South East fishermen welcome fish discard ban
- 13 June 2012
- From the section England
Fishermen in the South East have welcomed a commitment by the European Union to ban throwing dead fish back into the sea because they exceed fishermen's quotas.
Under the new agreement, discards of mackerel and herring would be banned by 2014.
A phased ban on discarding cod, haddock, plaice and sole would be in operation by 2018.
The EU says it's committed to ending over-fishing in three years.
End of the line
So, how significant is this agreement?
Well, reaching any agreement between 27 member states with competing interests which pit the huge Spanish fleets against the small inshore ones, as seen in places like Hastings, is quite an achievement.
There has been huge pressure to end the issue of discards.
The agreement follows a high-profile campaign, led by the celebrity chef Hugh Fearnley Whittingstall, to end the practise of discards.
This is where fish are thrown back into the sea because boats don't have enough quota to allow them to land them.
The UK Fisheries Minister Richard Benyon who was at the talks into the early hours of this morning welcomed the decision.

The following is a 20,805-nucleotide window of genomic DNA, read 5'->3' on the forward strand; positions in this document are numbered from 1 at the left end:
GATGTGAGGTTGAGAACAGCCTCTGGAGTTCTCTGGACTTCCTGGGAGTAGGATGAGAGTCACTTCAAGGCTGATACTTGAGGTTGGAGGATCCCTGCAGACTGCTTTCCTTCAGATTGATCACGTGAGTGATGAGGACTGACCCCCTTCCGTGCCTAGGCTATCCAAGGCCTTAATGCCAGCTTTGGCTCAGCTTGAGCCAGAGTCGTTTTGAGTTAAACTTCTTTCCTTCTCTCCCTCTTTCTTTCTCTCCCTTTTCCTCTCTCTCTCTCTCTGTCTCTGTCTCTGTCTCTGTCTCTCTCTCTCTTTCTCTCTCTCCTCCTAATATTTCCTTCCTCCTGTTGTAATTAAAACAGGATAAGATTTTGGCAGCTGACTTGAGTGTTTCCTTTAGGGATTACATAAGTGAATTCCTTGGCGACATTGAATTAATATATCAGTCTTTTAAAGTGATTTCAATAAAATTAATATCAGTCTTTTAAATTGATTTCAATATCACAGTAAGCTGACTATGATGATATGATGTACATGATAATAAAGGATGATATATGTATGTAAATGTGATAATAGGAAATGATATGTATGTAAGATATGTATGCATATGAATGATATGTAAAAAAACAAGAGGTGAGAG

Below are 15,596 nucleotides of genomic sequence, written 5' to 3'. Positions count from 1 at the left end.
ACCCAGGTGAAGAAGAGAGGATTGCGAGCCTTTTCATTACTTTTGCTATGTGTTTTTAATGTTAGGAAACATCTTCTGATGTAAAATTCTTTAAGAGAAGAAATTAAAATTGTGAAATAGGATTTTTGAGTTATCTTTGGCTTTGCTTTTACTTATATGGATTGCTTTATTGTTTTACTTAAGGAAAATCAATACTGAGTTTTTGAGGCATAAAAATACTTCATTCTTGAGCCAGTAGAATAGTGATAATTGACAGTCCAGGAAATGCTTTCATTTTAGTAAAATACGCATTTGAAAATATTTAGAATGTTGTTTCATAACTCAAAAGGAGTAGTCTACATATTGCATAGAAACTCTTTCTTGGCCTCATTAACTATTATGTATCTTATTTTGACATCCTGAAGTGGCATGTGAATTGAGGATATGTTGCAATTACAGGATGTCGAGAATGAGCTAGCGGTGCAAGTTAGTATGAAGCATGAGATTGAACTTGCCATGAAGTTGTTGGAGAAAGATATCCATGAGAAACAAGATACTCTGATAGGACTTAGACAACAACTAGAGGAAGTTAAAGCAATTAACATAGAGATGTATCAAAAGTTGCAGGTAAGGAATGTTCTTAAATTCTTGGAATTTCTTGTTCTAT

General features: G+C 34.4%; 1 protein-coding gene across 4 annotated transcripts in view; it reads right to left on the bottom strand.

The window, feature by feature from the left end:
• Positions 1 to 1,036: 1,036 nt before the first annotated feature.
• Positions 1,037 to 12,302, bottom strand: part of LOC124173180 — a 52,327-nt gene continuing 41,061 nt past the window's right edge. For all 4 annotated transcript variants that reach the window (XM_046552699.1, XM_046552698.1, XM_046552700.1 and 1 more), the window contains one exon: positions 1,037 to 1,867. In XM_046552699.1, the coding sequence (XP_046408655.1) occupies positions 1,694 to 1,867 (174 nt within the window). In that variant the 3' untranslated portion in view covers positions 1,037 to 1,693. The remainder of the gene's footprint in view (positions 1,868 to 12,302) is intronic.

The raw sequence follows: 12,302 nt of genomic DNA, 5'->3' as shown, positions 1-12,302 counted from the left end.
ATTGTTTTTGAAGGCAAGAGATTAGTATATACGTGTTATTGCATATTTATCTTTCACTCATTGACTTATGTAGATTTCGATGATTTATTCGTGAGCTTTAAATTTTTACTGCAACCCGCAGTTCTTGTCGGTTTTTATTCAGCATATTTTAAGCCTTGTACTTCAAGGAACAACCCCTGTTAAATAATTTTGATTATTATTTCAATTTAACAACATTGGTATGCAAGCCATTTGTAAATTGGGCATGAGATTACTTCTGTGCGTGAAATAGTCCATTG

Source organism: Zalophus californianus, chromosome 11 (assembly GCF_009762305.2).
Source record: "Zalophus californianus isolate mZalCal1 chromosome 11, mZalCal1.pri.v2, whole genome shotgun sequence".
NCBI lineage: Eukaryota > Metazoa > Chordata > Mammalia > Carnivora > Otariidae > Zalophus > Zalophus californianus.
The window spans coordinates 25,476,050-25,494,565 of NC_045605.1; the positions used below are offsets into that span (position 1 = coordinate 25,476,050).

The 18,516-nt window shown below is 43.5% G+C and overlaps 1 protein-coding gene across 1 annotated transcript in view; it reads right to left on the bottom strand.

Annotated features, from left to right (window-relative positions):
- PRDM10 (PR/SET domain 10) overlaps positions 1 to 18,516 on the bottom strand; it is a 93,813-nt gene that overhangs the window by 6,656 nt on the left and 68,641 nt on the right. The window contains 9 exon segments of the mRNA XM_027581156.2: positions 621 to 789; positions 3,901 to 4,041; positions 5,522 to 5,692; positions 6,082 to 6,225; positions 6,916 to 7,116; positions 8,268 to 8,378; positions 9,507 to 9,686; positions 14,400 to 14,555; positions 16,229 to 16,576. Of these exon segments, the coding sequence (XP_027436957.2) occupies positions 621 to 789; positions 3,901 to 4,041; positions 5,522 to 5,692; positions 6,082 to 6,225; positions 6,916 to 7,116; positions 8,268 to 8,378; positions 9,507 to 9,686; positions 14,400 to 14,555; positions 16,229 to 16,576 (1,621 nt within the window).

He said: "After years of pressing to eliminate discards it was always my aim to get the council to agree to end this wasteful practice as soon as possible."
Amber Rudd, the MP for Hastings and Rye, which has the largest beach-launched fishing fleet in the UK, also welcomed the move.
She says the most significant thing to come out of the agreement is greater regional control which will be better for the smaller fleets.
Until now she says: "We've had a situation where mesh size for Hastings' fishermen has been decided in Brussels - that's absolutely absurd.
"We've been campaigning for a much more regional decision to how the quotas are allocated and it looks today like we're going to get that."
But, it's not a magic bullet.
No firm date was set for the ban, although the council has published a provisional date to ban the discarding of fish such as mackerel and herring by 1 January, 2014.
Critics say any agreement is "worthless without ambitious binding targets".